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No. of Recommendations: 3

There are dozens of very competent bond managers whose funds are worth buying. "All" that is required to do so responsibly is the usual due-diligence one should always use when buying anyone's financial products, plus a solid plan to manage the risks of the instrument. In other words, forget about the backward-looking ratings of agencies such as Morningstar and, instead, actually read the fund's prospectus, pull their schedule of holdings, dig into what they are buying/selling, and chart the fund to see how it performed in various market environments and how "tradable" it is, meaning, how easily it might be to manage its risks.

What a bond fund isn't is a bond. Instead --like a stock fund-- it is a derivative that has an often loose relationship to its underlying. But what those derivatives can offer is exposure to assets that just aren't available to us small retail investors. Seriously, pull the holdings of a bond fund that holds something other than just vanilla Treasuries. What you'll find is that many of the holdings aren't issues that have ever turned up in your bond scans. Why? Because the big boys grabbed all of the issue when it came to market, and none of it trades in the secondary market.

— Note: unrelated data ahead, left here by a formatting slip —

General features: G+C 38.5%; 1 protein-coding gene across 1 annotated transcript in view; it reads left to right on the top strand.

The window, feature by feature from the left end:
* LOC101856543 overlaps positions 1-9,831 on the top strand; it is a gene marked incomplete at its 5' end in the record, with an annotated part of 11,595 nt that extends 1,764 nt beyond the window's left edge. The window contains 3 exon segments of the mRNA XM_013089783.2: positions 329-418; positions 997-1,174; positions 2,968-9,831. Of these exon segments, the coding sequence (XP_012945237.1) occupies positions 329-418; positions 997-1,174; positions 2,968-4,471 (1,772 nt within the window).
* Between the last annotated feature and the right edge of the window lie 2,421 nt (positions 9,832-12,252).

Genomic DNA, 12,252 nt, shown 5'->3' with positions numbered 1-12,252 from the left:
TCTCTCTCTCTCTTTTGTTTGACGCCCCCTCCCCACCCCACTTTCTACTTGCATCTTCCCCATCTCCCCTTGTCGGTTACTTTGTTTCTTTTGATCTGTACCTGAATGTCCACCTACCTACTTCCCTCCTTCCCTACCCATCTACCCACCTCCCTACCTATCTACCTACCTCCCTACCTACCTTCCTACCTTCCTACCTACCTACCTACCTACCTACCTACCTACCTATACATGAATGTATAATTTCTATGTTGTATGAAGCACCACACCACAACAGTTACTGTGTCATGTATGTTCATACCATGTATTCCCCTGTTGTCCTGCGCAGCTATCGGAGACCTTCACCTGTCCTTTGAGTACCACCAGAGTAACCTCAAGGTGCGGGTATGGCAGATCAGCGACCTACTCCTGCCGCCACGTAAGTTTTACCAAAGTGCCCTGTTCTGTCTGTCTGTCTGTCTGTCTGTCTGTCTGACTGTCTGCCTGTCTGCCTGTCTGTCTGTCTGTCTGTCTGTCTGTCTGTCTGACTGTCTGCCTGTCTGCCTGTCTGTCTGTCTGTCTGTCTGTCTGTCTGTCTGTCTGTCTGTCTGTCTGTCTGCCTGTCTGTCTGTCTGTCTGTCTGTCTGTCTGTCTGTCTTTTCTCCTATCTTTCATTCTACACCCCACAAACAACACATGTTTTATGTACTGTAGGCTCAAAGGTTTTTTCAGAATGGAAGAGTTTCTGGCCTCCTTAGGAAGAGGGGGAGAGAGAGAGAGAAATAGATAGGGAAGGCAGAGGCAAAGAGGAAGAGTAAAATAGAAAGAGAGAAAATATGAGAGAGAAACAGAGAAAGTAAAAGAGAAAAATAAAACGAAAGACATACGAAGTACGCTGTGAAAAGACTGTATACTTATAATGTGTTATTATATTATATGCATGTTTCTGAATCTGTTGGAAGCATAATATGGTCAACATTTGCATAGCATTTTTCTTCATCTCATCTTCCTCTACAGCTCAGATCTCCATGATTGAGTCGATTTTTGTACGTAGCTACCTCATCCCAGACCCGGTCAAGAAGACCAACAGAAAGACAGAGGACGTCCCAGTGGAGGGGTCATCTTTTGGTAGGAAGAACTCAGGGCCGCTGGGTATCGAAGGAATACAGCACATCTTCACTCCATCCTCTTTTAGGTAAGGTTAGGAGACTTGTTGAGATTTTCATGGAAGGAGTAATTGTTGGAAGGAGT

One fact about bonds that (almost) no one really understands or takes seriously is this. Stocks --as an asset-class-- typically offer higher return than bonds (as an asset-class) because they are far, far 'riskier' (however that word is defined). But on a risk-adjusted basis, bonds have to offer the same rewards as any other asset-class, or else the arbs step in to make it so. Thus, when conditions are favorable and bonds are being under-priced, some very serious money can be made with them that rivals other asset-class even on an absolute return basis. Not often, and not in our present investing environment. But if you'll look back at market history, you'll see there are years when bonds killed stocks and why they shouldn't be neglected/ignored. E.g., look at the 54% returns offered by long-dated Treasury zeros in '94, which could have been accessed through funds offered by AmCent. And more than once, I've made 100% per year for my holding-period of a "fallen angel".

Lastly, when considering a bond fund, build a correlation matrix for it and try to discover exactly what it offers by way of true diversification that a different instrument or tactic wouldn't.

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